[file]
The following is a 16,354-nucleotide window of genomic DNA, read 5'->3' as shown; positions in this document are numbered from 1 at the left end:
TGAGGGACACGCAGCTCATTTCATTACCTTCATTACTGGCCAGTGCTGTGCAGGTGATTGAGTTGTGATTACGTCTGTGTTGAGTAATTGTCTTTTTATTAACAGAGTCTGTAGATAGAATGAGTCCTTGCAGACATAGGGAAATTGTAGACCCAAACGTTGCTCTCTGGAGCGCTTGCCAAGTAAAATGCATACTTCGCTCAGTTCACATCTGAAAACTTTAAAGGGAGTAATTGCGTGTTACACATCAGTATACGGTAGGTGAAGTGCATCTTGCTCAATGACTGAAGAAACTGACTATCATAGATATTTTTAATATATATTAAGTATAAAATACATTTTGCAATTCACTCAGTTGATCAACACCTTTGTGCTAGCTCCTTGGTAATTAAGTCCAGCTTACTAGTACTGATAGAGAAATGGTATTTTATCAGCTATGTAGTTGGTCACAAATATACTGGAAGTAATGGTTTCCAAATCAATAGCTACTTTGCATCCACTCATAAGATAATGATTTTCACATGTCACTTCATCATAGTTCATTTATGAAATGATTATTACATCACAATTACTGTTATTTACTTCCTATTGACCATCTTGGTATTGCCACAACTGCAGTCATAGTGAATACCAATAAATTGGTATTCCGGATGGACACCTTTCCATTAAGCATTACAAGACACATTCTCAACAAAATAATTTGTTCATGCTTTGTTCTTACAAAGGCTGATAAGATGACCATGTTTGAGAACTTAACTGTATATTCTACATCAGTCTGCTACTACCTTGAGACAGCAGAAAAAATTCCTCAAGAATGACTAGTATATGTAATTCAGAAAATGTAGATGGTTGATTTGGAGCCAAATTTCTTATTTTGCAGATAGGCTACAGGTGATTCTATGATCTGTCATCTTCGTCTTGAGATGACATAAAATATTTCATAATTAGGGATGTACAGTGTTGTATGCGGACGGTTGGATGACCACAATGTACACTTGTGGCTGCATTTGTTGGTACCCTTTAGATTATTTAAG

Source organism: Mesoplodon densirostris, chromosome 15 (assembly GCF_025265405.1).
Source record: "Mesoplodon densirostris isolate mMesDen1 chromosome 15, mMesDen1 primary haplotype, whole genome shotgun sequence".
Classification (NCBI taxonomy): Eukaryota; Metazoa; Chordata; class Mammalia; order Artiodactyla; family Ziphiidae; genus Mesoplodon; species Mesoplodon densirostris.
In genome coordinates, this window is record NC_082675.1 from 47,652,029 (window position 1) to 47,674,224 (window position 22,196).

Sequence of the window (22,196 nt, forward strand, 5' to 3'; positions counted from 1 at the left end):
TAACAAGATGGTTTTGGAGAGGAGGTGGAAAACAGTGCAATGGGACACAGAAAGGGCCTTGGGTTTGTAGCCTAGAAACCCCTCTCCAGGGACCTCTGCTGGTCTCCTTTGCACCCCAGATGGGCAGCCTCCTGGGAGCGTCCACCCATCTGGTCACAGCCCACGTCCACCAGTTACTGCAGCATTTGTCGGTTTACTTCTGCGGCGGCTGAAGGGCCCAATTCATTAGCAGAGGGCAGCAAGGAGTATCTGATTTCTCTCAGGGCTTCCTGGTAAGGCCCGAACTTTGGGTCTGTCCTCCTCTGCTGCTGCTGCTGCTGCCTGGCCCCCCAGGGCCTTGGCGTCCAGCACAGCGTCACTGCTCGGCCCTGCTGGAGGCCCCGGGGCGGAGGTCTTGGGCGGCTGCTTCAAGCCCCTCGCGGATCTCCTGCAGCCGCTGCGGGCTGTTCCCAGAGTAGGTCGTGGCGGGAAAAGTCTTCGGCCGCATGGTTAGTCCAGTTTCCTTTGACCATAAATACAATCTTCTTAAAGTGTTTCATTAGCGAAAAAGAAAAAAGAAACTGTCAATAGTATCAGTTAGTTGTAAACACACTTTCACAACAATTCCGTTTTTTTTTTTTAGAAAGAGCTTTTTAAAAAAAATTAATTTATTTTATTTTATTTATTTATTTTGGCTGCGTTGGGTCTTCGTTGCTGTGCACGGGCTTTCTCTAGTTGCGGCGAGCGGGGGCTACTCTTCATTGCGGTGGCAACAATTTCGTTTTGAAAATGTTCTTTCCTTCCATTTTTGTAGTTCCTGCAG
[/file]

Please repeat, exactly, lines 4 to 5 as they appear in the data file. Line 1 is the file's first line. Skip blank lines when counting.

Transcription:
Source record: "Mesoplodon densirostris isolate mMesDen1 chromosome 15, mMesDen1 primary haplotype, whole genome shotgun sequence".
Classification (NCBI taxonomy): Eukaryota; Metazoa; Chordata; class Mammalia; order Artiodactyla; family Ziphiidae; genus Mesoplodon; species Mesoplodon densirostris.